A new Oregon State University study of children with autism found that they are more sedentary than their typically-developing peers, averaging 50 minutes less a day of moderate physical activity and 70 minutes more each day sitting.
The small study of 29 children, some with autism and some without, showed that children with autism perform as well as their typical peers on fitness assessments such as body mass index, aerobic fitness levels and flexibility. The results warrant expanding the study to a larger group of children, said Megan MacDonald, an assistant professor in OSU's College of Public Health and Human Sciences.
"These kids, compared to their peers, are similarly fit," MacDonald said. "That's really exciting, because it means those underlying fitness abilities are there."
The findings were published this month in the journal "Autism Research and Treatment." Co-authors are Kiley Tyler, a doctoral student at OSU, and Kristi Menear of the University of Alabama at Birmingham. The study was funded in part by the U.S. Department of Education with additional support from OSU.
For the study, researchers tested the fitness and physical activity levels of 17 children with autism and 12 children without autism. The fitness assessments, conducted in the Movement Studies in Disability Lab at OSU, included a 20-meter, multi-stage shuttle run to measure aerobic fitness; a sit-and-reach test to measure flexibility and a strength test to measure handgrip strength; as well as height, weight and body mass index measurements.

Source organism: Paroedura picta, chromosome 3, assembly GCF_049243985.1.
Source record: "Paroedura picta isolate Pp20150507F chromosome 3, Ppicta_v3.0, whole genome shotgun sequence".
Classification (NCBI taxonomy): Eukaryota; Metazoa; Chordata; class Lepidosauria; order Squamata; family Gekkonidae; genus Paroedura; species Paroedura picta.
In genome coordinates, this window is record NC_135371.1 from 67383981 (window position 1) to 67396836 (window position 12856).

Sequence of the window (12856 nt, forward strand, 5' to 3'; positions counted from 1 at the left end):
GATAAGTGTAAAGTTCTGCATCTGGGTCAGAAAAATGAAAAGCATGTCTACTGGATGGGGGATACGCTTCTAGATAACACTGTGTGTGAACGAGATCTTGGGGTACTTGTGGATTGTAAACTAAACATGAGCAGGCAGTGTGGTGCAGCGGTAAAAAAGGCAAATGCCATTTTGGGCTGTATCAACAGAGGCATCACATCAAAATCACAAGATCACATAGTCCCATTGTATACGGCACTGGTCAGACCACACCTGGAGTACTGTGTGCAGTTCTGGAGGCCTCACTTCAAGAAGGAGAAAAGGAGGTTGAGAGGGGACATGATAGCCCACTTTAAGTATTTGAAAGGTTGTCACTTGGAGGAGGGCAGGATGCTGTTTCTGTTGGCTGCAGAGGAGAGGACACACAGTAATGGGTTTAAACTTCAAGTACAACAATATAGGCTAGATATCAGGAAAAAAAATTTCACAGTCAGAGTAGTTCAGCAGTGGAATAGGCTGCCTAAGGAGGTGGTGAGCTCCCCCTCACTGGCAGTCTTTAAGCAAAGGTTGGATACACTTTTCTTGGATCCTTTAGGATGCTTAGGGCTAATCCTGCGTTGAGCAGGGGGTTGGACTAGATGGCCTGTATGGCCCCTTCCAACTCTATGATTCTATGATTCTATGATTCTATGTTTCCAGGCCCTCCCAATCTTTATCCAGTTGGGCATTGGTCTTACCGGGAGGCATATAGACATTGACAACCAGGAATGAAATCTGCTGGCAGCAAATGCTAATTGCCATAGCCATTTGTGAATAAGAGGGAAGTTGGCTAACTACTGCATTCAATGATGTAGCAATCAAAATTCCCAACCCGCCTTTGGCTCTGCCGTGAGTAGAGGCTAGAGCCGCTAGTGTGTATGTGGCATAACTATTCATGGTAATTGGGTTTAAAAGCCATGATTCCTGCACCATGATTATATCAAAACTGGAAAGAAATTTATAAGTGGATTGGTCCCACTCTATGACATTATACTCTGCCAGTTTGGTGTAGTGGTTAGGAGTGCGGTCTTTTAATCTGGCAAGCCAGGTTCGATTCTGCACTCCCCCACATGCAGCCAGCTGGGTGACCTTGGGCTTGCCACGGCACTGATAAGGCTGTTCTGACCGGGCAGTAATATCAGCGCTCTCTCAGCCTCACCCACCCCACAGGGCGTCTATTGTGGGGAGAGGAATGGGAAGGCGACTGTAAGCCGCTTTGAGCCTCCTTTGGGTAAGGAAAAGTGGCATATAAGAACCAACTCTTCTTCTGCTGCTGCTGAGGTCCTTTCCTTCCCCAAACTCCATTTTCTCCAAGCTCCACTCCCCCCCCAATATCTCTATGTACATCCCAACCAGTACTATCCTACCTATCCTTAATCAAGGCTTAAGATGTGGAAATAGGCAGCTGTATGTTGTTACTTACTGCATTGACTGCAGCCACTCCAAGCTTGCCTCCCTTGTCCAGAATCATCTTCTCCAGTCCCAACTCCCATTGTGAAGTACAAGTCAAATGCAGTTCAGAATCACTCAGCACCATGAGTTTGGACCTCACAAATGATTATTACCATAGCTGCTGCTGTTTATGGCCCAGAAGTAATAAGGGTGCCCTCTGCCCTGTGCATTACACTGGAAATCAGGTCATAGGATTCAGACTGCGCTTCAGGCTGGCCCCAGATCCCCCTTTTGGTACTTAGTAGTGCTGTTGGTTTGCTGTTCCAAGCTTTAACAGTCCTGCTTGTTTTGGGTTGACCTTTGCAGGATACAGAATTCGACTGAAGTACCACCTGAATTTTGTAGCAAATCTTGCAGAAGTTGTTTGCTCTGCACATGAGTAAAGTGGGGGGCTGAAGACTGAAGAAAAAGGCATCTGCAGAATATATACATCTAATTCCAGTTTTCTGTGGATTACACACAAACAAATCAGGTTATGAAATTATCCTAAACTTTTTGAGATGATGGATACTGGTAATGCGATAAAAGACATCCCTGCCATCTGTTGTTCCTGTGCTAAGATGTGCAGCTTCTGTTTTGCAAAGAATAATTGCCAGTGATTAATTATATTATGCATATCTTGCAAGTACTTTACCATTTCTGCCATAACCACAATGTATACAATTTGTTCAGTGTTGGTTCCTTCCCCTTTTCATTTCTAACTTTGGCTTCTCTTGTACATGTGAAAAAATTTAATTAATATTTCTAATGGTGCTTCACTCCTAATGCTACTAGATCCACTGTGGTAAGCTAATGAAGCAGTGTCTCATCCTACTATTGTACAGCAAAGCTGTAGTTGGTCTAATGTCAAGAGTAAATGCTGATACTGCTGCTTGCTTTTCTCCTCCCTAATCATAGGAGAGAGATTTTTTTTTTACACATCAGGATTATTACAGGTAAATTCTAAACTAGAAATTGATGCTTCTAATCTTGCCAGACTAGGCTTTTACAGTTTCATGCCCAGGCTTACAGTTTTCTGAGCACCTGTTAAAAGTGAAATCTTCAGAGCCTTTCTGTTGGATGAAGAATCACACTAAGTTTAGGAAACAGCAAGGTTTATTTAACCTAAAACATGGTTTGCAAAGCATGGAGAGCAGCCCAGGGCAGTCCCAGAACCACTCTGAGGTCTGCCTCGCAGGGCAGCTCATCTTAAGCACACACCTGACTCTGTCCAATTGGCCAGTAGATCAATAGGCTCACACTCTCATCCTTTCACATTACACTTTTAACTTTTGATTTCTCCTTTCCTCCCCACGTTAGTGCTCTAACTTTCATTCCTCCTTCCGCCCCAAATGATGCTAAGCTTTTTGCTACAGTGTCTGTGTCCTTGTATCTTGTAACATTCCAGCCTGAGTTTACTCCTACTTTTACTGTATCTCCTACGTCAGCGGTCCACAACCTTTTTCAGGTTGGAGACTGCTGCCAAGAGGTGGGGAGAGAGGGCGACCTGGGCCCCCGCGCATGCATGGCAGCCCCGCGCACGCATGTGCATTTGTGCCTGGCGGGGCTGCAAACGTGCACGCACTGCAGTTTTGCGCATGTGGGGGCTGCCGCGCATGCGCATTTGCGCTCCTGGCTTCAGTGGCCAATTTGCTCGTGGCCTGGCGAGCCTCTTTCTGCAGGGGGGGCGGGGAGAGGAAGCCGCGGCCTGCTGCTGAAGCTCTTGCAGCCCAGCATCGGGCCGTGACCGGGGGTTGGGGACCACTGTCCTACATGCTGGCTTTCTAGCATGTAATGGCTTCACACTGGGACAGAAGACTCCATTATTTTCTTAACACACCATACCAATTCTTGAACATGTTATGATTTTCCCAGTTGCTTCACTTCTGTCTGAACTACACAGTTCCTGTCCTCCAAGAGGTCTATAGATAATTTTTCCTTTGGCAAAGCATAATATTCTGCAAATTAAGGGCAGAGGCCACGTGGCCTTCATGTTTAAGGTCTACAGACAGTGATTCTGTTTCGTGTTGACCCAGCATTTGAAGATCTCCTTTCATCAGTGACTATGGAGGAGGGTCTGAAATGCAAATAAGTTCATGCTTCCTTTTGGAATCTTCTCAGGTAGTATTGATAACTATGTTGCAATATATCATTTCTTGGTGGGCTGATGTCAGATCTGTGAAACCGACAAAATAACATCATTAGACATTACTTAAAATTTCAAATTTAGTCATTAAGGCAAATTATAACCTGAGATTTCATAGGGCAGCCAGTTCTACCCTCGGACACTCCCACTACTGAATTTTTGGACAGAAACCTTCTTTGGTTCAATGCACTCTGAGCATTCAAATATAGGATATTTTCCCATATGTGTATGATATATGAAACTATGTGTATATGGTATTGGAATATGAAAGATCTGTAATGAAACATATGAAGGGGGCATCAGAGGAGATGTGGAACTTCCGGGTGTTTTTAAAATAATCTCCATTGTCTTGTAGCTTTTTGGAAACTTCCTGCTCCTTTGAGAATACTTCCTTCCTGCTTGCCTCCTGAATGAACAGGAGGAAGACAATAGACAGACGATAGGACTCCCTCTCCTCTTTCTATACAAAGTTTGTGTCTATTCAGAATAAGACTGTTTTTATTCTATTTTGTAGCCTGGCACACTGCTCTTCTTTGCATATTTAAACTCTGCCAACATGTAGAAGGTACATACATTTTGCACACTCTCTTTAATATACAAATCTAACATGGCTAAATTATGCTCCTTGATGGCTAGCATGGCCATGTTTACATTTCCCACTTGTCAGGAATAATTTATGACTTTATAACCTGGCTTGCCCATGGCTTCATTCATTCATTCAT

The fitness tests were selected in part because they are commonly used in schools, MacDonald said. Children in the study also wore accelerometers for a week to measure their movement, and parents filled out supplemental forms to report other important information.
Even though they were more sedentary, the children with autism lagged behind their peers on only one fitness measure, the strength test. The results were surprising but also encouraging because they show that children with autism are essentially on par with their peers when it comes to physical fitness activities, MacDonald said.
"That's really important for parents and teachers to understand, because it opens the door for them to participate in so many activities," she said.
More research is needed to determine why children with autism tend to be more sedentary, MacDonald said. It may be that children with autism have fewer opportunities to participate in organized sports or physical education activities, but if that is the case, it needs to change, she said.
"They can do it. Those abilities are there," she said. "We need to work with them to give them opportunities."
MacDonald encourages parents to make physical activity such as a daily walk or trip to the park part of the family's routine. She's also an advocate for adaptive physical education programs, which are school-based programs designed around a child's abilities and needs. Some communities also offer physical fitness programs such as soccer clubs that are inclusive for children with autism or other disabilities, she said.
"Physical fitness and physical activity are so important for living a healthy life, and we learn those behaviors as children," MacDonald said. "Anything we can do to help encourage children with autism to be more active is beneficial."